LONDON.- Parasol unit foundation for contemporary art
presents an exhibition dedicated to the filmic works of Belgian artist David Claerbout, from 31 May 10 August 2012. The show features key work made since the year 2000. The exhibition is Claerbout's first solo show in a public London gallery.
As one of the most innovative and acclaimed artists of his generation working with moving image, Claerbout has created a striking body of works within which the media of film and photography appear to co-exist.
Claerbout's works often depict some everyday activity or event that seems to be the subject of the work, but as time passes we as viewers face a dilemma in how to decipher the artists intention. The works not only alter our established understanding of time and the narrative process but also our notions of reality, illusion, and the relationship between them.
The exhibition opens with Orchestra, 2011. Viewers enter a darkened room only to find that they themselves are the focus of attention, both of the conductor and of the audience within the work. This reversal of the norm tends to create a moment of suspended silence.
Bordeaux Piece, 2004, at almost 14-hours long, is an epic film for which the same scene was played by three actors and filmed repeatedly at 10-minute intervals throughout a day, from 5.30 a.m. to 10 p.m. As the daylight changes, the repetition diminishes the impact of the drama until it becomes merely, as Claerbout says, a motif lending rhythm to the real issue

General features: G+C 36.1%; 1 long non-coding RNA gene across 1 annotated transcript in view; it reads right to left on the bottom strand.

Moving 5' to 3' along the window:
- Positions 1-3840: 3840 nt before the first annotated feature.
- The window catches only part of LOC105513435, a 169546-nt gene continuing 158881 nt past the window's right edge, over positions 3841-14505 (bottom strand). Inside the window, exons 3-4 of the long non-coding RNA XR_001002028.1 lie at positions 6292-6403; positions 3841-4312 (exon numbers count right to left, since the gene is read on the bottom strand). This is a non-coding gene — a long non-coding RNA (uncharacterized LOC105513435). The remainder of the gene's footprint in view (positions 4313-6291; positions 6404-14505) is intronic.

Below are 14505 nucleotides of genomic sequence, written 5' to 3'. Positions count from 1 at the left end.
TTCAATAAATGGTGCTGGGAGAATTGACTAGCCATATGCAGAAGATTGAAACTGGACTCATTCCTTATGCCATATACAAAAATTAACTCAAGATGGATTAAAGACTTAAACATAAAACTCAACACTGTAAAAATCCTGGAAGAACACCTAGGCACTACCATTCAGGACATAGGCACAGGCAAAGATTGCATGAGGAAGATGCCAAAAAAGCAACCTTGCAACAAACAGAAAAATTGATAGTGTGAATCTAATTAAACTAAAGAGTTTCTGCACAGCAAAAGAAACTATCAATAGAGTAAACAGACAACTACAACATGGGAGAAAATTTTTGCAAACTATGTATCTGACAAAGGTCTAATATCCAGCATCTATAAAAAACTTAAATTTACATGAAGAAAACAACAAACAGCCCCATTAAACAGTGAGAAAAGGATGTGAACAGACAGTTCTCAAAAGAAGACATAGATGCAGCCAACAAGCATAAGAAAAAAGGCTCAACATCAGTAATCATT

which is to give form to duration by means of natural light.
The final projection on the ground floor, The Algiers Section of a Happy Moment, 2008, is set on a small soccer pitch on the roof of the Casbah in Algiers and reflects on what Claerbout terms the suspicious gaze.
In the upper gallery, The Quiet Shore, 2011, shows a beach in Brittany at low tide. In the special and fleeting moments of twilight the smooth, wet, mirror-like surface of the sand reflects the world around it. Finally, in Sunrise, 2009, the almost magical scenes show a maid going quietly about her chores in pre-dawn darkness. Towards the end of the film a glorious piece of music by Rachmaninov accompanies and celebrates her journey into daylight.
David Claerbout (1969) currently lives and works in Antwerp and Berlin. Recent years have seen his work honoured with prizes and numerous solo exhibitions in Europe and North America. Recent shows include a retrospective at WIELS Contemporary Art Centre, Belgium, and the touring exhibition The Shape of Time, which travelled between 2007 and 2009 to the Centre Pompidou, Paris; the MIT List Visual Arts Center, Massachusetts; the Kunstmuseum St. Gallen, Switzerland; the Morris and Helen Belkin Art Gallery, University of British Columbia, Vancouver; and the De Pont Museum for Contemporary Art, Netherlands. He currently lives and works in Antwerp and Berlin.